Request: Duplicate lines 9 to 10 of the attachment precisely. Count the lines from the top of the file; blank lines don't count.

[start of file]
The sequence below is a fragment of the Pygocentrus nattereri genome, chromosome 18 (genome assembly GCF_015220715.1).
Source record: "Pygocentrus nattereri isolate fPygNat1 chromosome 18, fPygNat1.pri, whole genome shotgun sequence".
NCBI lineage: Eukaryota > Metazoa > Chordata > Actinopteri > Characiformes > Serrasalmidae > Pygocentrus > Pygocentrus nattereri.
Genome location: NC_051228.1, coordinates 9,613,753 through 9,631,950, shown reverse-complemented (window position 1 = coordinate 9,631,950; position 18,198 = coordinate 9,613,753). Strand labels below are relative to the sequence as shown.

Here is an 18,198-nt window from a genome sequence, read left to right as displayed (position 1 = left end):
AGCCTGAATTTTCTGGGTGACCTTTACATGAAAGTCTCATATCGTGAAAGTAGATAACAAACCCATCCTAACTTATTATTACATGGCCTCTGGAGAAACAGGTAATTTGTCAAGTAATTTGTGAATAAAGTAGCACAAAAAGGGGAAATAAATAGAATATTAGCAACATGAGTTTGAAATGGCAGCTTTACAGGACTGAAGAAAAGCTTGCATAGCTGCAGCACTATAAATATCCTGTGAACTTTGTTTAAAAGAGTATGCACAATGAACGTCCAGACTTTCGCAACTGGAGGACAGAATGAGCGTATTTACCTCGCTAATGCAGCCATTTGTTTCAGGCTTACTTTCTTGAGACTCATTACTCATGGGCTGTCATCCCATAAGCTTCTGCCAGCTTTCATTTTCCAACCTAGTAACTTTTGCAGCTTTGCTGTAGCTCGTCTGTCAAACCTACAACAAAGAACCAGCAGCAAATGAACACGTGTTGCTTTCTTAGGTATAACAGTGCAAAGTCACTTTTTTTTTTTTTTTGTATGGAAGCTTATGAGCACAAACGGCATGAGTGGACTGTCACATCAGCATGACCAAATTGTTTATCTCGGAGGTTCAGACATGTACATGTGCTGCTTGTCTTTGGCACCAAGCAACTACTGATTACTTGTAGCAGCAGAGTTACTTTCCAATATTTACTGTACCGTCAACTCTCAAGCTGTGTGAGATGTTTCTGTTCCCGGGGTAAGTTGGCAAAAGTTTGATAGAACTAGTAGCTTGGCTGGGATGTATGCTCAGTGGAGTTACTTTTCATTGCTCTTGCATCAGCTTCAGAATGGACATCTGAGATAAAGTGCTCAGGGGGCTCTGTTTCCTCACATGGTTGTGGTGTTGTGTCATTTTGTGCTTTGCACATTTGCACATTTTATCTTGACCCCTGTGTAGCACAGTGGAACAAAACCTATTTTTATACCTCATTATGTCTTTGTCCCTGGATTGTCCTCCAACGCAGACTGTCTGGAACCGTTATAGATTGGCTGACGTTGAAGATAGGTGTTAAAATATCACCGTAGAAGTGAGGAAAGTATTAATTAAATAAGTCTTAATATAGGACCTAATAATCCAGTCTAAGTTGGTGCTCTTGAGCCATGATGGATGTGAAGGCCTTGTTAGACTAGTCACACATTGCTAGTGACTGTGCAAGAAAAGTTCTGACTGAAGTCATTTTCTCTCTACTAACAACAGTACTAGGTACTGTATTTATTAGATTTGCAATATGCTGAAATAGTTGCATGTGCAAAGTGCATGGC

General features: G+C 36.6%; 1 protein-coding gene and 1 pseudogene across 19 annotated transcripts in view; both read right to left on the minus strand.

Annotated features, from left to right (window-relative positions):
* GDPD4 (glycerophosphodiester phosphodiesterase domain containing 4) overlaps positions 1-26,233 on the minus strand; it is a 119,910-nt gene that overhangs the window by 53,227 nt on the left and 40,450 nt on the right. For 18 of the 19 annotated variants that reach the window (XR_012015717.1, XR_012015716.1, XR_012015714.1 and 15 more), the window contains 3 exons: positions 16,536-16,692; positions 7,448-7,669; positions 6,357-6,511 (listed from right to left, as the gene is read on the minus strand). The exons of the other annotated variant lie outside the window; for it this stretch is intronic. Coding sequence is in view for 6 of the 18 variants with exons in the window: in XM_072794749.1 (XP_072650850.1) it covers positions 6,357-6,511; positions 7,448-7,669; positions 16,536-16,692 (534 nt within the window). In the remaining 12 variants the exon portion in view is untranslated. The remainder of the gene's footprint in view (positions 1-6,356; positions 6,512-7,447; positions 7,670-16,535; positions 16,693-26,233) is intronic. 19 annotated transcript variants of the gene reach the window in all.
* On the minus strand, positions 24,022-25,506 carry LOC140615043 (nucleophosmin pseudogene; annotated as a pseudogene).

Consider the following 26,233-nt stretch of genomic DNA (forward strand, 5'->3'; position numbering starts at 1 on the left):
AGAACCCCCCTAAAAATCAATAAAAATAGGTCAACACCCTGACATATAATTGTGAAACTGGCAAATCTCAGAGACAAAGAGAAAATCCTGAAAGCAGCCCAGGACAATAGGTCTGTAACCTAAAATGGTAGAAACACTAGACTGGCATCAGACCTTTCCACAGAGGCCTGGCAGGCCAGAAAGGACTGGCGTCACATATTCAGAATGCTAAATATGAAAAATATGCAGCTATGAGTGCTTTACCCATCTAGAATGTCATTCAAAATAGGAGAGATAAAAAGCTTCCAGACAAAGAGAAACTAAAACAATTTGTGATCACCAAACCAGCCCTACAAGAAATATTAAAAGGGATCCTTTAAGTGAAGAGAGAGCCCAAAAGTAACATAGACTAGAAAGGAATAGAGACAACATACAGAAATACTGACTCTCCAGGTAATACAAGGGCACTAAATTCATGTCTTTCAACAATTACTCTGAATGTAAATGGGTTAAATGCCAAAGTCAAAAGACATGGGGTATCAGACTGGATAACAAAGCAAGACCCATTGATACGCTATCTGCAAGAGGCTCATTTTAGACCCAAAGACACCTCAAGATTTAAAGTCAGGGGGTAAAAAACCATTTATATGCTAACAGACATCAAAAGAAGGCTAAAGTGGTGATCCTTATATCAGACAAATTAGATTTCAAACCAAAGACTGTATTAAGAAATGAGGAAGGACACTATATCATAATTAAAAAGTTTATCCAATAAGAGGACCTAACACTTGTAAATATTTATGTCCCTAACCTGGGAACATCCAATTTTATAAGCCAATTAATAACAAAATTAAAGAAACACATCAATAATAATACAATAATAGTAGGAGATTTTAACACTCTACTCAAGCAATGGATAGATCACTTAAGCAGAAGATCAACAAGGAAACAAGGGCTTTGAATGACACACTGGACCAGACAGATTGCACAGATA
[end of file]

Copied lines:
* GDPD4 (glycerophosphodiester phosphodiesterase domain containing 4) overlaps positions 1-26,233 on the minus strand; it is a 119,910-nt gene that overhangs the window by 53,227 nt on the left and 40,450 nt on the right. For 18 of the 19 annotated variants that reach the window (XR_012015717.1, XR_012015716.1, XR_012015714.1 and 15 more), the window contains 3 exons: positions 16,536-16,692; positions 7,448-7,669; positions 6,357-6,511 (listed from right to left, as the gene is read on the minus strand). The exons of the other annotated variant lie outside the window; for it this stretch is intronic. Coding sequence is in view for 6 of the 18 variants with exons in the window: in XM_072794749.1 (XP_072650850.1) it covers positions 6,357-6,511; positions 7,448-7,669; positions 16,536-16,692 (534 nt within the window). In the remaining 12 variants the exon portion in view is untranslated. The remainder of the gene's footprint in view (positions 1-6,356; positions 6,512-7,447; positions 7,670-16,535; positions 16,693-26,233) is intronic. 19 annotated transcript variants of the gene reach the window in all.
* On the minus strand, positions 24,022-25,506 carry LOC140615043 (nucleophosmin pseudogene; annotated as a pseudogene).